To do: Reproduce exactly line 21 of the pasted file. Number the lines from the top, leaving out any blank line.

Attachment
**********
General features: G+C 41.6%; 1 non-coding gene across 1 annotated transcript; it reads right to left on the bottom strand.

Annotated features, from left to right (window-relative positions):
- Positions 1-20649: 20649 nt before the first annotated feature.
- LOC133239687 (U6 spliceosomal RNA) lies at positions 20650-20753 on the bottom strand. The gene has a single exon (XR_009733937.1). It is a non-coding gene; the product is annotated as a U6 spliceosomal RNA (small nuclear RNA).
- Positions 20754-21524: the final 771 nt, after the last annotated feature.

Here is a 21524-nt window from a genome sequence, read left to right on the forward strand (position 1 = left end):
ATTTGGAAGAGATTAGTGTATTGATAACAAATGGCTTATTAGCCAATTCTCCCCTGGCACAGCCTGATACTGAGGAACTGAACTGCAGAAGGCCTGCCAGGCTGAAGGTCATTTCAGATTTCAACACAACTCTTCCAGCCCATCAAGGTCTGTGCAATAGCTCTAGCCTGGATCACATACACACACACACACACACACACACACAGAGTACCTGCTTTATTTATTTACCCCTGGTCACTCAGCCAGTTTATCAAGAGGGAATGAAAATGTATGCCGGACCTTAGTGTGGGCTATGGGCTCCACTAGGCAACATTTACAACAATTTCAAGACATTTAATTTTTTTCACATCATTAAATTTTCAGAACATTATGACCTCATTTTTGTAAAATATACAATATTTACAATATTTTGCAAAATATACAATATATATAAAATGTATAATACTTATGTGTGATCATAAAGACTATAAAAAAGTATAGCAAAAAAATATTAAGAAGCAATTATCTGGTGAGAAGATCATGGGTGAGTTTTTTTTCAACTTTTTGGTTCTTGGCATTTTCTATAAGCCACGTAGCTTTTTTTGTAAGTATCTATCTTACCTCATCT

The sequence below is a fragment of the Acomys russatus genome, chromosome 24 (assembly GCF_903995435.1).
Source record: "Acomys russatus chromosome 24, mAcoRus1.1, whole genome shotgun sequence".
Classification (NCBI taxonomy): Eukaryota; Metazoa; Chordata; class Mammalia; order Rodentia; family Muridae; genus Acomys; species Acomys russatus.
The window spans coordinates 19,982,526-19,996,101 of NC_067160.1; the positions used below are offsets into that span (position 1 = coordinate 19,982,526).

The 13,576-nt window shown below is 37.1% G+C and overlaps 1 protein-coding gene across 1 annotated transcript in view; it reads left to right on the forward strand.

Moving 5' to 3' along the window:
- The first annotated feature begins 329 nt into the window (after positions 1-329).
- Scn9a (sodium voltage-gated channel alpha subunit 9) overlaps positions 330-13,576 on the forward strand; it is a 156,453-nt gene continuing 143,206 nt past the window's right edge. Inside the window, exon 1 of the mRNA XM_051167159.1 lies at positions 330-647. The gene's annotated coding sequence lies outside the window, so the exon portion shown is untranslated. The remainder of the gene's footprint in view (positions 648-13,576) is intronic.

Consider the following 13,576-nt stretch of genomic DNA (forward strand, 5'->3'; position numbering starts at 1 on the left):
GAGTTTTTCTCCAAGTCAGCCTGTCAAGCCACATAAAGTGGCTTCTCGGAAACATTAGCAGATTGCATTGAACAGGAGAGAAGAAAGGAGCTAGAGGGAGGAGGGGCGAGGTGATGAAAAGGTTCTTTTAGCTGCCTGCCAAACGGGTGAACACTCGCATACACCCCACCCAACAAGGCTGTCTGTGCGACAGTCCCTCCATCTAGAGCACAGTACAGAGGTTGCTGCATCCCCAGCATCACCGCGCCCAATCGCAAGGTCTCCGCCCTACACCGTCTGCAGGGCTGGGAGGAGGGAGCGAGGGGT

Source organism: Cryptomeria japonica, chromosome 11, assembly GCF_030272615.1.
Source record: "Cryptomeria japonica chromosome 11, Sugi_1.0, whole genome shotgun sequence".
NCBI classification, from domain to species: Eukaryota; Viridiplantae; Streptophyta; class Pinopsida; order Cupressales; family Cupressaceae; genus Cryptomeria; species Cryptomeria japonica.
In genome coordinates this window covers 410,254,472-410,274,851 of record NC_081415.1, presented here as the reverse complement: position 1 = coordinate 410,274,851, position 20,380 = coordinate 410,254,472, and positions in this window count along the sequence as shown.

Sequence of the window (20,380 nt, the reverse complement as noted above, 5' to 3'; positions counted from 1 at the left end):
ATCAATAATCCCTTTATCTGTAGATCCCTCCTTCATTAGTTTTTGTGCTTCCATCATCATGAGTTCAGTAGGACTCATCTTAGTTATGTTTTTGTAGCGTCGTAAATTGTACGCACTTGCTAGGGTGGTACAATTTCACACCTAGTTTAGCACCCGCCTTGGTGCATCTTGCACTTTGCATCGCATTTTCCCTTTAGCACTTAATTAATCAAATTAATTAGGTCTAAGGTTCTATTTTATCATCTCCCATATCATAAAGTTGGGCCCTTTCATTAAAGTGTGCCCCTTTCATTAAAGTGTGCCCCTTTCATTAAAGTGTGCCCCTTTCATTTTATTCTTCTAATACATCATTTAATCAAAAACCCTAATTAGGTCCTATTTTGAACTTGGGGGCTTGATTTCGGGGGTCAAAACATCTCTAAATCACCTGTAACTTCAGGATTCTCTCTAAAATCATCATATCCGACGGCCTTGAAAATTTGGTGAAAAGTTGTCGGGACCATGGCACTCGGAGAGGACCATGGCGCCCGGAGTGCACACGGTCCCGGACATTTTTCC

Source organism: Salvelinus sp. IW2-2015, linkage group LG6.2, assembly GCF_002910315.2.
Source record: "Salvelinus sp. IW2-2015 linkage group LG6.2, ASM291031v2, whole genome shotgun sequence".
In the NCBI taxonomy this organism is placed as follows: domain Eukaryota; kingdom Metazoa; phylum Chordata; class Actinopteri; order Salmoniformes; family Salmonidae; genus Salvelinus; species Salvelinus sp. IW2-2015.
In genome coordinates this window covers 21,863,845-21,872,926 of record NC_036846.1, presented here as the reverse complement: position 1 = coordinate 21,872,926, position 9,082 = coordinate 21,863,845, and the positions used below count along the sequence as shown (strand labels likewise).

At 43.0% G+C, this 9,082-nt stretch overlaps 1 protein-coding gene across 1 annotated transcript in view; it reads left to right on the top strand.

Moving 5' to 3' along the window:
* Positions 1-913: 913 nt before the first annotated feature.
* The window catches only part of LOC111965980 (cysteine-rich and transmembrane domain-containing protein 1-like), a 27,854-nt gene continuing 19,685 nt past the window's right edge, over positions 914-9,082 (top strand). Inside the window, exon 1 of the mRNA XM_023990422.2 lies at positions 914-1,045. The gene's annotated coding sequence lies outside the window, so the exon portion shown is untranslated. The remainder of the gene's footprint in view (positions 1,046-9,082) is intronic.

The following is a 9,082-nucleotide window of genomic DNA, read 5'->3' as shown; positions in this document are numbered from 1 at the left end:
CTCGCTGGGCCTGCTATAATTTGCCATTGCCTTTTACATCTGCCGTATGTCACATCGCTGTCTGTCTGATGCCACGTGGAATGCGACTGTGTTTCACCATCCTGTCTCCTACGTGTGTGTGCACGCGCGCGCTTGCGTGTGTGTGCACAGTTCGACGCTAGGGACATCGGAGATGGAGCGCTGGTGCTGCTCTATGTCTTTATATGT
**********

In genome coordinates this window covers 410,254,472-410,274,851 of record NC_081415.1, presented here as the reverse complement: position 1 = coordinate 410,274,851, position 20,380 = coordinate 410,254,472, and positions in this window count along the sequence as shown.